Lissted review: modernising media relations using Twitter
It's a truism of our modern media that news breaks on Twitter. Realwire, a media intelligence firm based in Lincoln and Newcastle, UK has developed a tool to enable public relation practitioners to find, listen and monitor news sources in a structured way. Lissted is a web application based on a curated list of journalists, media professionals and outlets on Twitter.
Users can search the so-called Lisst for the relevant media that cover a sector, find mentions of specific topics and set-up alerts.
Monitoring media on Twitter The Lisst currently consists of 12,000 UK and US sources and sucks in the Twitter firehouse for each account. Data can be scrutinised by account type (individual or outlet), sector, geography and time period.
Realwire has worked with the industry to develop Lissted. I've been vocal in my opinion whenever asked for comment by Realwire's CEO Adam Parker during its development and have been road testing the app for a couple of weeks.
It's by no means a revolutionary idea. You can use platforms such as Hootsuite and Tweetdeck to follow and build lists of journalists. But not 12,000.
The ability to dynamically discover media sources based on the topics that they are talking about is a significant leap forward from the lazy database driven approach to media relations. Lissted has the potential to modernise media relations and make it far more efficient.
But for me it's the real time insight into conversations that is the most powerful.
Identifying news stories before they occur By monitoring trending topics you can get a window into news stories before they break. Drill down into a sector and you can find the issues being discussed in niche communities.
There are some limitations in niche communities where there aren’t sufficient tweets for Lissted to identify trends. But in these cases it should be possible to manually identify conversations.
Looking at the trending topics at the time of posting (16 September, 23:00 BST) the media was obsessed with the new series of Downtown Abbey on ITV1 and the ads running between the breaks.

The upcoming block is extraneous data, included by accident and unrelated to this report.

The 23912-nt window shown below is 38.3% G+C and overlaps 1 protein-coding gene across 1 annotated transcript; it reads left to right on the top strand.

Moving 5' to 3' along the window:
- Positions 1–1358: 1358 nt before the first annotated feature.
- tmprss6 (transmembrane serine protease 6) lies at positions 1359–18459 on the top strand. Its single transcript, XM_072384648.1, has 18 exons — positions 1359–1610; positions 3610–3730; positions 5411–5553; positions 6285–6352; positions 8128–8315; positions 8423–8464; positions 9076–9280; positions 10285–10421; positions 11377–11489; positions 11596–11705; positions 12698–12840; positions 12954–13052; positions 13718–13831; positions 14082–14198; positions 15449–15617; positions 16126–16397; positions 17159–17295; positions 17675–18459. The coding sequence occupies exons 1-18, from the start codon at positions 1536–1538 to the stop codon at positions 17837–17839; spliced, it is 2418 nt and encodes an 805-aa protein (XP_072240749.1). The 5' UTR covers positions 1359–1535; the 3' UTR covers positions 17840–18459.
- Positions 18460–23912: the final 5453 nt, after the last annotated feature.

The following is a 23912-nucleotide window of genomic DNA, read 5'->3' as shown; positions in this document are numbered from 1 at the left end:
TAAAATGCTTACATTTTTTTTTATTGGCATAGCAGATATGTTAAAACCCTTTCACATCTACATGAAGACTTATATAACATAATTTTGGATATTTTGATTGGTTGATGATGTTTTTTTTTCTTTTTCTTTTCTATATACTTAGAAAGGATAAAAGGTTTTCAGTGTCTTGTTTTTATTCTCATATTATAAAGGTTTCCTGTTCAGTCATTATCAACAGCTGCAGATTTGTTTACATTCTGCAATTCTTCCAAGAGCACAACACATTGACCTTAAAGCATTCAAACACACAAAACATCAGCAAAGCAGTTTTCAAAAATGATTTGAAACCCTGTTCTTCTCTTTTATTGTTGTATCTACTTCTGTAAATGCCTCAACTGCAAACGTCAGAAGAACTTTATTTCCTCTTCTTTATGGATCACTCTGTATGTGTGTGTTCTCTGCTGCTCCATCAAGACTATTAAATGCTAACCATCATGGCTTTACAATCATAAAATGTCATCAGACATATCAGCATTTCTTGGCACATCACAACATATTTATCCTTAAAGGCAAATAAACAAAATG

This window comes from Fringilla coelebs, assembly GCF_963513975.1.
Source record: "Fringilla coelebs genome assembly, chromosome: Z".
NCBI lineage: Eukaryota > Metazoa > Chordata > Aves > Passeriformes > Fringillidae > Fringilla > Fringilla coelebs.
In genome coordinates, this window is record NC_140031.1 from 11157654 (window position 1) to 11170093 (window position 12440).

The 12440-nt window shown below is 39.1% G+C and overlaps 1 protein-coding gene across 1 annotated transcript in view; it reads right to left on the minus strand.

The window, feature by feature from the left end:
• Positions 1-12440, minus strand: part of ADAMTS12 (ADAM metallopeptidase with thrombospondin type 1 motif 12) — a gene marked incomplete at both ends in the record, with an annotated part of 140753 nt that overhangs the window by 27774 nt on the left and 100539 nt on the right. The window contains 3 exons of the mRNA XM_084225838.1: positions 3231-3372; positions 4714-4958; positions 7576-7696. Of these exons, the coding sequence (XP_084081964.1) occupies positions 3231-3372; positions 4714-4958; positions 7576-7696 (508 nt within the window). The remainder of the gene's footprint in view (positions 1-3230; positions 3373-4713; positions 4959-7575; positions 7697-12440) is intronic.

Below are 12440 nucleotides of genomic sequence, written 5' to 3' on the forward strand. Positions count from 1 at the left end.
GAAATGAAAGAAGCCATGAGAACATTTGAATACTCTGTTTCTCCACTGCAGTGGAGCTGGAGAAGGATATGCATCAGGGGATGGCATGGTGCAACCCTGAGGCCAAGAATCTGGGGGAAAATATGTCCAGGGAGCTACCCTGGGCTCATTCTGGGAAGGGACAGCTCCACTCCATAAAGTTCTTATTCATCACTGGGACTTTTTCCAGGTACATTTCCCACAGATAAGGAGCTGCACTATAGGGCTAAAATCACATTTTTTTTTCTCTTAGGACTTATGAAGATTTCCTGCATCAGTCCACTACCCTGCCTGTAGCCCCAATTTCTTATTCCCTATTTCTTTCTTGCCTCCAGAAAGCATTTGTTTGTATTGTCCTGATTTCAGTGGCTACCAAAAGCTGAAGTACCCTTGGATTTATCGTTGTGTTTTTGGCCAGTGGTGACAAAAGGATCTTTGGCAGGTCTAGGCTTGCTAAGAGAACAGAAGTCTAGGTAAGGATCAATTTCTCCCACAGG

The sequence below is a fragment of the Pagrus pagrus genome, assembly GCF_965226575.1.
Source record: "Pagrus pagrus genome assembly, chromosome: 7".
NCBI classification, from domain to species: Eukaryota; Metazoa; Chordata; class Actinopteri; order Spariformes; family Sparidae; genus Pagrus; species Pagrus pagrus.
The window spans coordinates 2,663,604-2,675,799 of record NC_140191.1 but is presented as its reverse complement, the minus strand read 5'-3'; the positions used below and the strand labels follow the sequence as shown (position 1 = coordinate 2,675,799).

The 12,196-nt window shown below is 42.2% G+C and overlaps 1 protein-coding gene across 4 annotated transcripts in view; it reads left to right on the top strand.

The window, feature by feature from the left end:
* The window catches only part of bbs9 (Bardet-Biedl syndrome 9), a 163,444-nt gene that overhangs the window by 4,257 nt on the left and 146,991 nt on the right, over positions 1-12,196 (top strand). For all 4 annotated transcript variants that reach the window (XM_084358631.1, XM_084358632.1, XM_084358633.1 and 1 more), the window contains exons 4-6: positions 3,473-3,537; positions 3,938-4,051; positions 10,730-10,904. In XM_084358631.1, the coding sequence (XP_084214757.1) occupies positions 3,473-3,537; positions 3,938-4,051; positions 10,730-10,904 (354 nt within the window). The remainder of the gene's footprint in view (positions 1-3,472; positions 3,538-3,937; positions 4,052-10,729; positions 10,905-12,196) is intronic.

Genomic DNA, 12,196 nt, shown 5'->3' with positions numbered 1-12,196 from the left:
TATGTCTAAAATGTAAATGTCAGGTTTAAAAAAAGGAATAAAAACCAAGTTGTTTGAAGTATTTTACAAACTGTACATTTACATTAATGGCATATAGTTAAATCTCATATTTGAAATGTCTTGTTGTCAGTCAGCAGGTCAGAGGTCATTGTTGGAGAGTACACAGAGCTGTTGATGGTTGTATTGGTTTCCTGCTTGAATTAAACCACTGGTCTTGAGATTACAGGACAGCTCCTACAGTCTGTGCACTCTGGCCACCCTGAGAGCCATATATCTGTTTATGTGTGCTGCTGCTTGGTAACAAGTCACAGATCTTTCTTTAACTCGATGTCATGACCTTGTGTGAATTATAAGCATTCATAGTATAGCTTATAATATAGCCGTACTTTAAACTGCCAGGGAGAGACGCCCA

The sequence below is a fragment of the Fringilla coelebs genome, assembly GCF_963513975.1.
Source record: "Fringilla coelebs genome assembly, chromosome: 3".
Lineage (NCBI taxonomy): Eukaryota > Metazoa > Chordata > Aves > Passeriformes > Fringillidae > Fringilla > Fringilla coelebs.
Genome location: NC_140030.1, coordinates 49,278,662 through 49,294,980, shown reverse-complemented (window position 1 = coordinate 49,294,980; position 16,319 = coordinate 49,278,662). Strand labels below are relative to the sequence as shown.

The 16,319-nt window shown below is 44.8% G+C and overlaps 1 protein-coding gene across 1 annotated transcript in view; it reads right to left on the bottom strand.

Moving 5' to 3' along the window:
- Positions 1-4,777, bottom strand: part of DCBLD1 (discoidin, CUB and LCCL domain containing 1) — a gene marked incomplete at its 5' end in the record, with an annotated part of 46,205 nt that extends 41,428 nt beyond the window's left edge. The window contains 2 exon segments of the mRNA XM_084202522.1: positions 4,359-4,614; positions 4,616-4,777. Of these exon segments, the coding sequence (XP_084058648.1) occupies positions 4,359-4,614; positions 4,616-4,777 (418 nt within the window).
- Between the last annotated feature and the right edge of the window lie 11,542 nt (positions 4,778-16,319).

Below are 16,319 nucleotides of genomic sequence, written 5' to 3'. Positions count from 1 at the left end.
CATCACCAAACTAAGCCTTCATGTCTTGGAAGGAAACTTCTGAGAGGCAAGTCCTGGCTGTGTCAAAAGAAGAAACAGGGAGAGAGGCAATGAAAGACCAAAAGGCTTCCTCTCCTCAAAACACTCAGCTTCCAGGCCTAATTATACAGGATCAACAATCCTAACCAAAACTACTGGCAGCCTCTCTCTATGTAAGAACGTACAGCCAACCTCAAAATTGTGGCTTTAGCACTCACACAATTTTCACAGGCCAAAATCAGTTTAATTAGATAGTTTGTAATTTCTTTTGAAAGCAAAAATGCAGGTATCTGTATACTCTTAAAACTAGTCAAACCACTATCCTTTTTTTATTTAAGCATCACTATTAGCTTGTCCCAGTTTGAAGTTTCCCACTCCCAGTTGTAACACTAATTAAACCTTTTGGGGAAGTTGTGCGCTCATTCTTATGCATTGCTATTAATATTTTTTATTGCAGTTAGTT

Parker already has plenty of war stories.
When the story of nine year old girl Martha Payne and her Never Seconds blog about her school dinners broke the story received blanket media coverage on 15 June 2012, however the first mention on Twitter by a member of the Lisst was by Charles Arthur at 9.56pm the previous evening.
This was followed by a number of other high profile journalists retweeting or commenting on the story before the first formal report appeared on wired.com four hours later at 2.02am (BST) the next morning and subsequently on UK national media about five hours after that.
“From a media relations point of view having early knowledge that a story like this was now on the media’s radar would have obvious advantages when it came to responding to it,” says Parker. More recently Nick Clegg’s comments about taxing the wealthy illustrate how much conversation there is within the media on Twitter around a topic that isn’t just relating to articles they have written according to Parker.
“The story was broken by the Guardian at around 8.30pm on 28th August 2012. Around 20 journalists from other media outlets including the BBC, Huffington Post, Telegraph, Reuters and the New Statesmen then tweeted about the story before further coverage appeared around four hours later on the Express and the Independent,” he said.
Tool for PR engagement By using Lissted to listen to the conversations, issues and breaking news stories being discussed by groups of bloggers and journalists a public relations practitioner can approach them with relevant content. Lissted is fully integrated with Twitter so that you can follow users and tweet from within the app.
Parker believes that Lissted has the potential to shift media relations away from the mechanised database driven approach for which it is commonly mistaken and back to relationships. It's an admirable goal.
Lissted is sold as a subscription service. It's free to use to find journalists using the defined categories. Listening costs £49 per month and monitoring between £99 and £149 depending of the number searches.
Crap detection Finally a caveat: for every news story that breaks on Twitter there are countless examples of nonsense, propaganda and plain misinformation.
Lissted helps overcome this issue by focusing only on authoritative sources but even major news sources occasionally make a wrong call in a bid to be first with the news. Always view content on Twitter through a critical lens.